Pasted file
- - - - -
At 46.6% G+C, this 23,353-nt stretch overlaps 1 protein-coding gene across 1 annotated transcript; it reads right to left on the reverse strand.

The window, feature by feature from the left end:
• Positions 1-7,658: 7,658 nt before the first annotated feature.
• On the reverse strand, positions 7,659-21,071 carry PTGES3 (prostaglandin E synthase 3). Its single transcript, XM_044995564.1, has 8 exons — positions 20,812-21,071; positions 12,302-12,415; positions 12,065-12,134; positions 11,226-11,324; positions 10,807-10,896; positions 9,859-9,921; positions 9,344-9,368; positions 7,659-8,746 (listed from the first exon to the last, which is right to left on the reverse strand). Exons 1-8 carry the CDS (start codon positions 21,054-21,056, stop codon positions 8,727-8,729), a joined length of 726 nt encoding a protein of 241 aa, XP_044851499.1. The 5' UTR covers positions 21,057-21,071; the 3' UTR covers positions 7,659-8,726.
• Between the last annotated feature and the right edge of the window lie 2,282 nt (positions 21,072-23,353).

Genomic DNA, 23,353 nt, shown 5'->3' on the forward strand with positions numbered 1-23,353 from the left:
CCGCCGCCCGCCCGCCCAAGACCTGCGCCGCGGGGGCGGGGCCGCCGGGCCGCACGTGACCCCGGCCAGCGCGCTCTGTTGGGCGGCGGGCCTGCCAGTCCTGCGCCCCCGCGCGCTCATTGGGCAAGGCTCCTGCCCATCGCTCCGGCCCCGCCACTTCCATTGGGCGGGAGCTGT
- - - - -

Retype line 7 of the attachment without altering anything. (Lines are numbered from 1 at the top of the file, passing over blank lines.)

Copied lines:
CCGCCGCCCGCCCGCCCAAGACCTGCGCCGCGGGGGCGGGGCCGCCGGGCCGCACGTGACCCCGGCCAGCGCGCTCTGTTGGGCGGCGGGCCTGCCAGTCCTGCGCCCCCGCGCGCTCATTGGGCAAGGCTCCTGCCCATCGCTCCGGCCCCGCCACTTCCATTGGGCGGGAGCTGT